We cannot possibly complain if we have not exercised our right to speak out.

In addition, the amount of revenue raised will depend heavily on the strength of California’s real estate markets. In 2008–2009, commercial property values dropped 35% due to the economic recession. In 2019, values have once again risen. If this initiative passes, the state’s property tax revenue streams would be considerably more volatile than they are now under Prop 13.

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It’s Time to Take a Stand

Every printer in this state needs to become familiar with and take a stand on the California Schools and Local Community Funding Act of 2018. If we don’t say no to the coming business property tax increases, our industry and many others will be severely threatened.

As an industry, we can make a difference. Imagine the power of over 4,800 business owners combined with our more than 71,600 employees. As a group, we generate over $13,600,000,000 in revenue. Those are impressive numbers. We represent a significant part of this state’s economy.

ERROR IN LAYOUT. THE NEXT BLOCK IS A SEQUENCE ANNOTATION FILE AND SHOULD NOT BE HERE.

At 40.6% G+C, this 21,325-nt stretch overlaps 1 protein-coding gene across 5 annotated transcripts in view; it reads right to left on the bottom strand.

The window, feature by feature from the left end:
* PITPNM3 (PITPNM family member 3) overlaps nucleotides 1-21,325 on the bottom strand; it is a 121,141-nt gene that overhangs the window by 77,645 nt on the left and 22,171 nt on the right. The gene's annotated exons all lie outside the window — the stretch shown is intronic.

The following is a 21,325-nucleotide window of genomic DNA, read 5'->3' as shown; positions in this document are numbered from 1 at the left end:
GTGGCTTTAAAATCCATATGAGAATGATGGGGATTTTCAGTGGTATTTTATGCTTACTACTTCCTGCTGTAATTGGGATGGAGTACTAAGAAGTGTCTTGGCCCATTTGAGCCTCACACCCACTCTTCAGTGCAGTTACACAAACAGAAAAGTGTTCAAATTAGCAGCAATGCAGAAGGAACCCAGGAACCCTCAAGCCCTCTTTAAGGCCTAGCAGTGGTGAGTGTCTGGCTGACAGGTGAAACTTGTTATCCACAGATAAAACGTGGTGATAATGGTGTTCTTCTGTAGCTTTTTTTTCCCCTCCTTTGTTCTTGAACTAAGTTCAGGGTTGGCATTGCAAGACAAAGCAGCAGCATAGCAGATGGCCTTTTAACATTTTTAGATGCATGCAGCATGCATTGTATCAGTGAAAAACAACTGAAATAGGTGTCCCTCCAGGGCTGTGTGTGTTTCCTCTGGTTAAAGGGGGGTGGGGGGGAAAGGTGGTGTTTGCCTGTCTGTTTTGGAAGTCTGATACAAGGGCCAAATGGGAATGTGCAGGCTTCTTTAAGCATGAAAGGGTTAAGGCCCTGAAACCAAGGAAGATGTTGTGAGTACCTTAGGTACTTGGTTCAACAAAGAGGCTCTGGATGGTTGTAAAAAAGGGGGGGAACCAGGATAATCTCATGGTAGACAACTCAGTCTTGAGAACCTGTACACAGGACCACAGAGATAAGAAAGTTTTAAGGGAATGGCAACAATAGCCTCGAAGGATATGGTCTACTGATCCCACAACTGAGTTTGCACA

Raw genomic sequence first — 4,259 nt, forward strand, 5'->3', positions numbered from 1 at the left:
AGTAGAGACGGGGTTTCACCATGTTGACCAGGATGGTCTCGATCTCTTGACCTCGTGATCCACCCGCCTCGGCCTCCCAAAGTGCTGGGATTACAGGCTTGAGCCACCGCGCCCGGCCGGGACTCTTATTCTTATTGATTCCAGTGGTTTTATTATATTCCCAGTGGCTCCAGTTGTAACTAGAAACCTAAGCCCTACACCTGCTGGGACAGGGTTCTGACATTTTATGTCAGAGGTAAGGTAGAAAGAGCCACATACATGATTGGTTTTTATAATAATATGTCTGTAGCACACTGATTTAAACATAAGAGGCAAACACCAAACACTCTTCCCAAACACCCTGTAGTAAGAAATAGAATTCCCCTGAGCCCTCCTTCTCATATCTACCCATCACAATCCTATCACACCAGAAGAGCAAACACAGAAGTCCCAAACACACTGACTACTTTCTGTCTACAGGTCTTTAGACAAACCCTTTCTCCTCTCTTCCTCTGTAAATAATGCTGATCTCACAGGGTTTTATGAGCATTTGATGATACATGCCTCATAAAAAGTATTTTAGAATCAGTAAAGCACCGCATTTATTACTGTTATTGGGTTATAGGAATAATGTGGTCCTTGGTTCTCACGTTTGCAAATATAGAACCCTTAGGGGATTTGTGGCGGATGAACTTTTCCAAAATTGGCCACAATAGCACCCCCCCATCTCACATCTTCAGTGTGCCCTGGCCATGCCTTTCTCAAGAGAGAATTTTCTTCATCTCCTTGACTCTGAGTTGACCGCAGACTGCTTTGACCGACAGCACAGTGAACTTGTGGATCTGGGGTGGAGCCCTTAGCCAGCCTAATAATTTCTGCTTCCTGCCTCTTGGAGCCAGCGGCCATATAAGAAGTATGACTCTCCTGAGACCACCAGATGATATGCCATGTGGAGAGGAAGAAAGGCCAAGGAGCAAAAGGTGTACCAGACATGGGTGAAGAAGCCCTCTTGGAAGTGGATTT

With industry members located in all 58 counties of the state from Del Norte County in the north to San Diego County in the south, we can reach each and every one of our state senators and assembly members. This outreach will begin on June 18 and 19, 2019.

On those dates, PIASC members will be heading to Sacramento. This is your chance to start making a difference. We cannot possibly complain if we have not exercised our right to speak out. Our ultimate goal is to have legislators stop and think, “I wonder what the printing industry would think about this policy idea, or what the impacts would be on them.”

Having legislators speak with business owners and managers directly is a compelling way to ensure that our perspectives are considered. There is no registration fee to attend this event. You only need to take care of your travel expenses.

To register for the Printing Industries of California Legislative Action Day, please contact Kristy Villanueva at (323) 728-9500, Ext. 215.

For more information about the event, click here to download a flyer

About the Author

PIASC is the largest graphic arts trade association in the country. They are devoted in helping members succeed. For over 80 years, they have been servicing businesses in Los Angeles, Orange, Riverside, San Bernardino, San Luis Obispo, Kern, Ventura and Clark counties.